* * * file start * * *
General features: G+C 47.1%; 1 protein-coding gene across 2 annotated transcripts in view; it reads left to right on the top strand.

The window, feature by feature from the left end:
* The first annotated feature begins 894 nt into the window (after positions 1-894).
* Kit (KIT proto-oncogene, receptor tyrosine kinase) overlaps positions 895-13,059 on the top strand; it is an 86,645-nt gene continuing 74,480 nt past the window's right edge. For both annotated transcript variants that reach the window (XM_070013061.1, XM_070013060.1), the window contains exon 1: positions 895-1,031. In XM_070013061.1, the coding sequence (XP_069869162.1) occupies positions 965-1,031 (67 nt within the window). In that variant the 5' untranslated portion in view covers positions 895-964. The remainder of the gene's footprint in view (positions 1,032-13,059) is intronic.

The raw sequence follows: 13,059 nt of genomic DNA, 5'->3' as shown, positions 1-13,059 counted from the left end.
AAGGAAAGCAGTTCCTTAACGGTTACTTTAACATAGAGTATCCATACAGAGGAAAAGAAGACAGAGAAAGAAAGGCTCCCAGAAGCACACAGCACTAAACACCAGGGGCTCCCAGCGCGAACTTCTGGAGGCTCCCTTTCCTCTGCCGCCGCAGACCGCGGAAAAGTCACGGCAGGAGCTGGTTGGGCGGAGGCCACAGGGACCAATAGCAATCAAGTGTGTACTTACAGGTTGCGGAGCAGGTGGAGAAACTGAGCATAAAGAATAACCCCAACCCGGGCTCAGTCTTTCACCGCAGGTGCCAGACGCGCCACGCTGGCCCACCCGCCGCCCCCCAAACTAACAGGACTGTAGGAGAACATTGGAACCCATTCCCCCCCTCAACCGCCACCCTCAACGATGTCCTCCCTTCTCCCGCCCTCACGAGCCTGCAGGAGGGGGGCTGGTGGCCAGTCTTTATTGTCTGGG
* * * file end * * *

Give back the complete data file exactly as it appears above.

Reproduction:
General features: G+C 47.1%; 1 protein-coding gene across 2 annotated transcripts in view; it reads left to right on the top strand.

The window, feature by feature from the left end:
* The first annotated feature begins 894 nt into the window (after positions 1-894).
* Kit (KIT proto-oncogene, receptor tyrosine kinase) overlaps positions 895-13,059 on the top strand; it is an 86,645-nt gene continuing 74,480 nt past the window's right edge. For both annotated transcript variants that reach the window (XM_070013061.1, XM_070013060.1), the window contains exon 1: positions 895-1,031. In XM_070013061.1, the coding sequence (XP_069869162.1) occupies positions 965-1,031 (67 nt within the window). In that variant the 5' untranslated portion in view covers positions 895-964. The remainder of the gene's footprint in view (positions 1,032-13,059) is intronic.

The raw sequence follows: 13,059 nt of genomic DNA, 5'->3' as shown, positions 1-13,059 counted from the left end.
AAGGAAAGCAGTTCCTTAACGGTTACTTTAACATAGAGTATCCATACAGAGGAAAAGAAGACAGAGAAAGAAAGGCTCCCAGAAGCACACAGCACTAAACACCAGGGGCTCCCAGCGCGAACTTCTGGAGGCTCCCTTTCCTCTGCCGCCGCAGACCGCGGAAAAGTCACGGCAGGAGCTGGTTGGGCGGAGGCCACAGGGACCAATAGCAATCAAGTGTGTACTTACAGGTTGCGGAGCAGGTGGAGAAACTGAGCATAAAGAATAACCCCAACCCGGGCTCAGTCTTTCACCGCAGGTGCCAGACGCGCCACGCTGGCCCACCCGCCGCCCCCCAAACTAACAGGACTGTAGGAGAACATTGGAACCCATTCCCCCCCTCAACCGCCACCCTCAACGATGTCCTCCCTTCTCCCGCCCTCACGAGCCTGCAGGAGGGGGGCTGGTGGCCAGTCTTTATTGTCTGGG